A spokesman for the biotech council, Ray Howell, said Coughlin's June 5 meeting with the industry executives was part of his job, which involved meetings with dozens of companies from multiple industries. Meanwhile, Coughlin maintains that entering discussions about the possibility of a job did not make him a candidate for the post. "At the time of the meeting, Bob Coughlin was not a candidate for the president's job," Howell said. "Bob Coughlin was doing precisely the job he was supposed to be doing, and as subsequent events show, he was doing it very well."
Another e-mail exchange released by the administration indicates that Coughlin used Red Sox tickets given to his office by WEEI, a local sports radio station, to entertain the chief executive of Organogenesis Inc., Geoff MacKay, in the station's skybox at Fenway Park on May 12.
MacKay, just over two months later, provided a reference for Coughlin in his biotech council job application. Before the Red Sox game, Organogenesis had agreed to abandon plans to leave the state after receiving $12.9 million in state loans and grants.
Coughlin's office got the Red Sox tickets for having placed state-financed ads with the station that touted the administration's efforts in persuading Organogenesis to abandon plans to leave the state. Because the ethics rules are unclear, the governor has instructed the executive agencies to develop a policy over the use of tickets and submit them to him for approval. After Coughlin disclosed to the administration that he was a candidate for the biotech council job, he asked MacKay to call the chairman of the council's search committee chairman on his behalf.
"Left a good message on Mark Leuchtenberger's cell phone . . . ," MacKay told Coughlin in a July 28 e-mail, referring to the president of Targanta Therapeutics who headed the council's effort to find Finneran's replacement. Two days later the two CEO's spoke, according to the e-mails. "Mark just called back and we had a productive call," he told Coughlin.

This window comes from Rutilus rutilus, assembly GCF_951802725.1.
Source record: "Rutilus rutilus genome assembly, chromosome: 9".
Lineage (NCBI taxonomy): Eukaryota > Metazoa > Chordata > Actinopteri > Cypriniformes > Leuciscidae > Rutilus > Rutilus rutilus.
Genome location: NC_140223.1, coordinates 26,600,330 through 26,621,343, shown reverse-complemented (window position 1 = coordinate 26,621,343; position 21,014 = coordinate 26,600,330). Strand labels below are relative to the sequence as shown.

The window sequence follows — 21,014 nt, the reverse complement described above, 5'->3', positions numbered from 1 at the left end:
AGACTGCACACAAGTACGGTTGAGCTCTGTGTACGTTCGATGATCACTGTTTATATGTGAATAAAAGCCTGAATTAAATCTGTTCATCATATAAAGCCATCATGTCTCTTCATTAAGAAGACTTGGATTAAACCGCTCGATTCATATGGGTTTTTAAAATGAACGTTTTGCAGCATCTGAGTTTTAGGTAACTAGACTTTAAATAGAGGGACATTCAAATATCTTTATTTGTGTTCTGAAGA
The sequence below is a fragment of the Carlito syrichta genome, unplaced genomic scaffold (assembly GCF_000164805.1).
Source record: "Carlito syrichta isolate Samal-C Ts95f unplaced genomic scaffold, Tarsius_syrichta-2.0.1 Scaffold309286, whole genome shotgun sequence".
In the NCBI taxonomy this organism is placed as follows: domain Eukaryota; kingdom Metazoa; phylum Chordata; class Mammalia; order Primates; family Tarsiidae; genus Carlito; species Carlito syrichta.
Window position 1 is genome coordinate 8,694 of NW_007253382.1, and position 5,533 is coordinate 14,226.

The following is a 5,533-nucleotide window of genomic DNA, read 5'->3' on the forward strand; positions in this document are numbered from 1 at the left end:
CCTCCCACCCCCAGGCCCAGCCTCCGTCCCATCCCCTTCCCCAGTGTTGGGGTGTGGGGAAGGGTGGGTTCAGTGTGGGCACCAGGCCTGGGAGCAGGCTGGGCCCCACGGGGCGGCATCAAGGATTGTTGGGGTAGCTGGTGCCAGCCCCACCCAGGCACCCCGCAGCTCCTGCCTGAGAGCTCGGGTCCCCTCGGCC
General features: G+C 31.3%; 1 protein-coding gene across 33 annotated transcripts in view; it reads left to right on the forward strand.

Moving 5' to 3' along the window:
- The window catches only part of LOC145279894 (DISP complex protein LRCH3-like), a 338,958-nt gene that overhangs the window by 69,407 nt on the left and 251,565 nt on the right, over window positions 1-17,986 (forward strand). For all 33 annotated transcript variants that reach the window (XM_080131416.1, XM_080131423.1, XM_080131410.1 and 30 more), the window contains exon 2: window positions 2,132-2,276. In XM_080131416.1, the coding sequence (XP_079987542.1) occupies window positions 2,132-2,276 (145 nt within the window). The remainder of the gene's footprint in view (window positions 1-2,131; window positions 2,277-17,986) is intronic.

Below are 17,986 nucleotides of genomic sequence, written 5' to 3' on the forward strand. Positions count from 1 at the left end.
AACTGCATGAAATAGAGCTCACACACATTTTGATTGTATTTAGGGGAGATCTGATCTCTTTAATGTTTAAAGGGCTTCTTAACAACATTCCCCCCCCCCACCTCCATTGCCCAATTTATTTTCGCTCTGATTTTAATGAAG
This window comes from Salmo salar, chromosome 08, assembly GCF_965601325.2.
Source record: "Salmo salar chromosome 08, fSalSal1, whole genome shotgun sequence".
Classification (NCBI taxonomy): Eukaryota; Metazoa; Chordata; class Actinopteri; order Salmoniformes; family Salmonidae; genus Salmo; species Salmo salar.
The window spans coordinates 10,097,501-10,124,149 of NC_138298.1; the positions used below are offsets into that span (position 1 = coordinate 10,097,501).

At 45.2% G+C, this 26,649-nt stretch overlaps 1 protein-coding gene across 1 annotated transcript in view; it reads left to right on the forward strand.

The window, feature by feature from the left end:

While Coughlin would not comment, Howell said Coughlin had assured himself that he was acting within the law regarding use of the Red Sox tickets by consulting with the Ethics Commission, but that Coughlin does not have written records showing that he took that step. Both the Ethics Commission and the state economic development office would not comment.
"The tickets given to the CEO of Organogenesis were a part of this comprehensive effort [by Bob Coughlin], one that was successful in keeping the company from moving out of Massachusetts," Howell said. The agreement between Coughlin's office and Organogenesis was reached a week before the Red Sox game, on May 4.
Despite his report of a "productive" phone call with Leuchtenberger, MacKay, in an interview, said he was not in a position to influence the council's decision because his firm had not been active in the council for several years.
The state's Ethics Commission says the conflict of interest law requires public officials to inform their appointing authorities of any meeting they hold with prospective employers if those officials are participating in matters that affect the group's financial interests.
After July 24, Coughlin stopped working on the administration's life science agenda.
His lawyer, Thomas R. Kiley, said the Ethics Commission's interpretation of the statute - that initial meetings, where employment is discussed, trigger a required disclosure and potential recusal - does not reflect the law. Saying the first meeting June 11 was a "greet and meet" session, not a job interview.